Dry conditions across the North Country were cited as the reason it spread so quickly, but there were other factors I happen to be familiar with because the first book I wrote, back in 1980, was titled A History of the Altona Flat Rock. The area in question comprises fifteen square miles of uninhabited wildlands which, by nature, is a very dry environment. » Continue Reading.


Wednesday, July 18, 2018

John Casilear’s Love Affair with Lake George (Conclusion)

After a stellar 30-year career as a professional engraver of bank notes, artwork, and other items, John Casilear had left the industry to become a fulltime painter, and a very good one — a creator of lovely, detailed landscapes epitomized by artists of the Hudson River School. Even as the popularity of that genre faded and the American art world followed new paths, he was still the frequent recipient of praise and admiration. General assessments of his artistic capabilities were positive, and even glowing.

“There are very few artists belonging to the American school of landscape painters who have achieved such widespread popularity as John W. Casilear…. Mr. Casilear is a great lover of pastoral scenes, and some of his most notable pictures of this character have been drawn from the neighborhood of Lake George, and the Genesee Valley…. His pictures when sent from the easel are as harmonious as a poem, and it is this perfect serenity in their handling which is so attractive to connoisseurs…. He is one of the most popular landscape painters of the day” (The Art Journal, 1876). » Continue Reading.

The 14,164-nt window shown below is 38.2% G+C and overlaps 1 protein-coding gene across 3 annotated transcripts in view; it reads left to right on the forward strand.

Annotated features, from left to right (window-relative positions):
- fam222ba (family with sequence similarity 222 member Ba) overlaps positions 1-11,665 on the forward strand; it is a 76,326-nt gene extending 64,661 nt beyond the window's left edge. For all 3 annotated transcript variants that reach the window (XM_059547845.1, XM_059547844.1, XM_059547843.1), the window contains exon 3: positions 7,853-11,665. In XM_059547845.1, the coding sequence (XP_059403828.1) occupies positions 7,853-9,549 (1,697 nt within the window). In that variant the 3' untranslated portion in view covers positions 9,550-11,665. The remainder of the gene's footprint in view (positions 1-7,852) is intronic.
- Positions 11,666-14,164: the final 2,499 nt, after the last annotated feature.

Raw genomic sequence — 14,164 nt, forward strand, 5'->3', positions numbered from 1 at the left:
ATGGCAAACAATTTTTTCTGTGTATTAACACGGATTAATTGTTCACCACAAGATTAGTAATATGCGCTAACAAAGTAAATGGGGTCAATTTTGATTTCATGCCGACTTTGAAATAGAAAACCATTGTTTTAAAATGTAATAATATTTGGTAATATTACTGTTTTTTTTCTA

Saturday, July 14, 2018

Adirondack Art History: John Casilear’s Commercial Success

In the mid-1850s, John Casilear’s career of more than 30 years as an engraver was gradually coming to an end, leaving him financially comfortable and free to focus on painting. He did just that by taking a second trip to Europe in 1857 to compile a fresh collection of ideas and sketches for future subjects, and to paint. While he was away, pieces of his artwork appeared in the 1858 National Academy of Design (NAD) Exhibition in New York City and earned praise from high sources.

Harper’s Weekly glowed: “Mr. Casilear’s power is in exquisitely delicate, vignette-like sketching…. A dreamy tranquility of atmosphere, with delicate-hued hills, a thoughtful spire, a gleaming brook — beauty in repose, and in detail — these are the subjects in whose delineation Mr. Casilear is so eminently successful.” » Continue Reading.


Thursday, July 5, 2018

John Casilear: Life As An Emerging Artist

Notable American engraver John Casilear took on various projects, including vignettes for book illustrations. In 1839, he worked on the designs for The Token and Atlantic Souvenir, an annual gift book whose contributors at the time included Nathaniel Hawthorne. But in 1840 he embarked on a new adventure, assuming the life of a painter, which began with a trip to Europe to sketch scenery and study the work of the Old Masters.

His companions on the journey were portrait artist Thomas Rossiter and Casilear’s two best friends, John Kensett and Asher Durand. All would one day be identified as artists of the Hudson River School.

They traveled on the world’s largest steamship, the British Queen, and spent much of their time in the countryside on sketching trips, plus viewing the works of European artists at every opportunity. Among the cities they visited were London, Rome, and Paris. Experts later noted the influence of France’s Claude Lorrain as evident in many of Casilear’s landscapes. » Continue Reading.